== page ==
Objective—–To compare transfixation and standard
full-limb casts for prevention of in vitro displacement
of a mid-diaphyseal third metacarpal osteotomy site
Sample Population—6 forelimbs from 6 horses
euthanatized for reasons not related to the musculoskeletal
Procedure—A 30° osteotomy was performed in the
mid-diaphysis of the third metacarpal bone. Two 4.5-mm cortical bone screws were placed across the
osteotomy site to maintain alignment during casting.
Two 6.35-mm Steinmann pins were placed from a lateral-to-medial direction in the distal aspect of the
radius. A full-limb cast that incorporated the pins was
applied. An extensometer was positioned in the
osteotomy site through a window placed in the dorsal
aspect of the cast, and after removal of the screws,
displacement was recorded while the limb was axially
loaded to 5,340 N (1,200 lb). Pins were removed,
and the standard full-limb cast was tested in a similar
Results—The transfixation cast significantly reduced
displacement across the osteotomy site at 445 N (100
lb), 1,112 N (250 lb), 2,224 N (500 lb), and 4,448 N
(1,000 lb), compared with the standard cast.
Conclusion and Clinical Relevance—A full-limb
transfixation cast provides significantly greater resistance
than a standard full-limb cast against axial collapse
of a mid-diaphyseal third metacarpal osteotomy
site when the bone is placed under axial compression.
Placement of full-limb transfixation casts should
be considered for the management of unstable fractures
of the third metacarpal bone in horses. (Am J
Vet Res 2000;61:1633–1635)
3 dogs with retroperitoneal masses (2 renal and 1 located near the diaphragm) were treated by percutaneous microwave ablation (MWA).
Dogs between 11 and 13 years of age weighing between 13.7 and 43.8 kg had either a renal mass (n = 2) or a mass located in the caudodorsal aspect of the retroperitoneal space near the right side of the diaphragm (1). Cytology revealed that one of the renal masses and the mass located near the diaphragm were malignant neoplasias. Findings on cytologic evaluation of a sample of the other renal mass was nondiagnostic. Maximum mass diameters ranged between 1.4 and 2.5 cm.
TREATMENT AND OUTCOME
All dogs were treated by percutaneous MWA. Probes were directed into tumors by use of ultrasound and CT guidance, and microwave energy was applied to each mass. Findings on imaging of each mass following MWA was consistent with successful treatment. No intraprocedural or major postprocedural complications occurred, and all dogs were discharged from the hospital within 3 days of treatment. Two dogs died at 3 and 21 months after MWA with no known local recurrence; 1 dog was still alive 64 months after treatment.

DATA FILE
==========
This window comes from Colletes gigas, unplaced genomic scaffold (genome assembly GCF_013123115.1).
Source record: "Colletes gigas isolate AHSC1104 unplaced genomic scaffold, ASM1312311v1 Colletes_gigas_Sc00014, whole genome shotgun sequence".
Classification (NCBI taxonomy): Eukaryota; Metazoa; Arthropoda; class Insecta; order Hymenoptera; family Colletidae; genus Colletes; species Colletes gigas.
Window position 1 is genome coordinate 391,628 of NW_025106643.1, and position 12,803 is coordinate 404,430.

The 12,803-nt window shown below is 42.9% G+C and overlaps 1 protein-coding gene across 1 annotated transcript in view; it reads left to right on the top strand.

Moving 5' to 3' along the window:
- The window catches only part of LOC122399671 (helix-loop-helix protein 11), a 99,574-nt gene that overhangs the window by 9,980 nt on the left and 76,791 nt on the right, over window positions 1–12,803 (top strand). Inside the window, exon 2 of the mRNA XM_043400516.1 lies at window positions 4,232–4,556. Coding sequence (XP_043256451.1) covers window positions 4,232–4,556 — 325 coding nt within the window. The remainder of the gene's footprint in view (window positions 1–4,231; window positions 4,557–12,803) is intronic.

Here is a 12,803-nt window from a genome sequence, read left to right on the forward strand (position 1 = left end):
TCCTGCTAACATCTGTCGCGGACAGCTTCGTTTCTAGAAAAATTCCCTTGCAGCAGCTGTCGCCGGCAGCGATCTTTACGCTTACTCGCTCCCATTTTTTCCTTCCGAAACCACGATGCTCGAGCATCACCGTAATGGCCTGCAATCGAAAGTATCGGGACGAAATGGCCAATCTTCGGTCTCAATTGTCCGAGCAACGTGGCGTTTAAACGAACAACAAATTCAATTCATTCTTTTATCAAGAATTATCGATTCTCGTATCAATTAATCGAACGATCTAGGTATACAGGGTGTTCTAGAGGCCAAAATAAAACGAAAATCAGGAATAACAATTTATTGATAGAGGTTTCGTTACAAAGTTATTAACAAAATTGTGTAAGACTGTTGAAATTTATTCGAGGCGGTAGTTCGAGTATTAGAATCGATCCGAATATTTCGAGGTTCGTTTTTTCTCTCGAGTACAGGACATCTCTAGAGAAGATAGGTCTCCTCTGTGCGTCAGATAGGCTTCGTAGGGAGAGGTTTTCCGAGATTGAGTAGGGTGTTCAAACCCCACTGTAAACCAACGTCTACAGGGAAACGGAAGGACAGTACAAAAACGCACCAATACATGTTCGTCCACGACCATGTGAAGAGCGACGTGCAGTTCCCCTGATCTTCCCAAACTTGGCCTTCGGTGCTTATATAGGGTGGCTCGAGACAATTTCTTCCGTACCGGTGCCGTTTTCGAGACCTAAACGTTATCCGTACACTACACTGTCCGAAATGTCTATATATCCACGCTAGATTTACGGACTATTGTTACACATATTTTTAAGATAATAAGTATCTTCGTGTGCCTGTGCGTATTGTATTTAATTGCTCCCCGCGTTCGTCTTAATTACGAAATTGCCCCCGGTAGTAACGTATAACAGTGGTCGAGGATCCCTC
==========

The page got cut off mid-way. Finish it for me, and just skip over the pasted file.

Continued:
Although the indications for MWA in the treatment of neoplasia in companion animals are limited, the outcomes of dogs in the present report provided preliminary evidence that percutaneous MWA can be safely used to effectively treat retroperitoneal neoplasia. This procedure was successfully performed with image guidance in all 3 dogs.
To evaluate the use of transrectal ultrasonography (TRUS) for the assessment of prostatic tumors in dogs and to compare results for TRUS with results for other imaging modalities.
10 client-owned male dogs.
Client-owned dogs identified with prostatic carcinoma were enrolled. Fluoroscopy, transabdominal ultrasonography (TAUS), TRUS, and MRI were performed on all dogs. Tumor measurements, urethral penetration (identification of abnormal tissue within the urethral lumen), and tumor extension into the urinary tract were recorded for all imaging modalities. Agreement between results for MRI (considered the criterion-referenced standard) and results for other modalities were compared.